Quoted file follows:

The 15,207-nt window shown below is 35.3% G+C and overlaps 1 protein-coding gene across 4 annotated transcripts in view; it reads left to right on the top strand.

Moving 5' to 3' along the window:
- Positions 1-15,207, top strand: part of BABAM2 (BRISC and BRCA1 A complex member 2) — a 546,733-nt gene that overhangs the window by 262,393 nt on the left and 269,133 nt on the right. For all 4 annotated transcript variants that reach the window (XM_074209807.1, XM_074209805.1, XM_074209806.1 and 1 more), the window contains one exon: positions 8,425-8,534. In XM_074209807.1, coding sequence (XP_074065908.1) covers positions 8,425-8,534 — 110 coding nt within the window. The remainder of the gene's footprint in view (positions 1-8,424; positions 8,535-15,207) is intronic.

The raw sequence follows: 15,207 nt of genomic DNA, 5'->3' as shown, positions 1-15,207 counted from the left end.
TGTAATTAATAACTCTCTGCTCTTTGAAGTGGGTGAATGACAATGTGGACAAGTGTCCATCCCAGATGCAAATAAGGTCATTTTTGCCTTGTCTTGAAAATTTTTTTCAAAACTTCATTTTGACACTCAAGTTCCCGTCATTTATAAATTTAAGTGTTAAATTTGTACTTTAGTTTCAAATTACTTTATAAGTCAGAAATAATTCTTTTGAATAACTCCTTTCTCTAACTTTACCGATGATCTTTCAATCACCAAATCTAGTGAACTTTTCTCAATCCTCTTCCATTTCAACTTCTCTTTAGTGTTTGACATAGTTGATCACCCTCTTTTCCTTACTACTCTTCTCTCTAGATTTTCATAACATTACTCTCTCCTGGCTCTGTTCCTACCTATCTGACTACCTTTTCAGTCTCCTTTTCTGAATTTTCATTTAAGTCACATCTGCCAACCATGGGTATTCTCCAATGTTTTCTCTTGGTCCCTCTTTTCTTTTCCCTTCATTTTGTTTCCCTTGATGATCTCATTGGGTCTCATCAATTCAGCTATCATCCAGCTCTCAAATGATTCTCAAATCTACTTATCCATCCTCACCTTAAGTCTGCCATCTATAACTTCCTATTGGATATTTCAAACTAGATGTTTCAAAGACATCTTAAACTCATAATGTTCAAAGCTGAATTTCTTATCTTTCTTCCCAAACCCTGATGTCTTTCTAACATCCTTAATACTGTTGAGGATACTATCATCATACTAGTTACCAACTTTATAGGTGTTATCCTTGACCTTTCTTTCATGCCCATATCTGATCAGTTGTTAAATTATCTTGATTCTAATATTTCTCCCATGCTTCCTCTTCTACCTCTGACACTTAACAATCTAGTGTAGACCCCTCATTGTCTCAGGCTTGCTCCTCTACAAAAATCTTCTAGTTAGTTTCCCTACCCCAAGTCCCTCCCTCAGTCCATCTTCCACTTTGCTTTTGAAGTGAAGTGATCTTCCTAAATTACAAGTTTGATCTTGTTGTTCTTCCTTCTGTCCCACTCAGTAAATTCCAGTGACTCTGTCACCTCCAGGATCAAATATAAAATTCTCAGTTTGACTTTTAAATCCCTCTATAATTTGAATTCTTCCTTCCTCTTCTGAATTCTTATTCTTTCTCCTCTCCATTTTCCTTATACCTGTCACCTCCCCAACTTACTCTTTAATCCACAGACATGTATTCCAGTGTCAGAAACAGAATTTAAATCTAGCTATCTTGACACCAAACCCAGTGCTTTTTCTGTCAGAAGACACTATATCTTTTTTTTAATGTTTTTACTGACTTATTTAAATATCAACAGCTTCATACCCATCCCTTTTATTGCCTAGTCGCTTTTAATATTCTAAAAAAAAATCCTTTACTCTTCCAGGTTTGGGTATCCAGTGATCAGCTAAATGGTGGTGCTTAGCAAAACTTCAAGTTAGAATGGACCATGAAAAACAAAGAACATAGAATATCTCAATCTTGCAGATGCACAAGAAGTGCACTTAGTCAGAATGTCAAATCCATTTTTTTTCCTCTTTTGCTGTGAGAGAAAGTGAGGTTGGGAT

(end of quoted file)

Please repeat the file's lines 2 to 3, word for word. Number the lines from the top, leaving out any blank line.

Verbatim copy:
Moving 5' to 3' along the window:
- Positions 1-15,207, top strand: part of BABAM2 (BRISC and BRCA1 A complex member 2) — a 546,733-nt gene that overhangs the window by 262,393 nt on the left and 269,133 nt on the right. For all 4 annotated transcript variants that reach the window (XM_074209807.1, XM_074209805.1, XM_074209806.1 and 1 more), the window contains one exon: positions 8,425-8,534. In XM_074209807.1, coding sequence (XP_074065908.1) covers positions 8,425-8,534 — 110 coding nt within the window. The remainder of the gene's footprint in view (positions 1-8,424; positions 8,535-15,207) is intronic.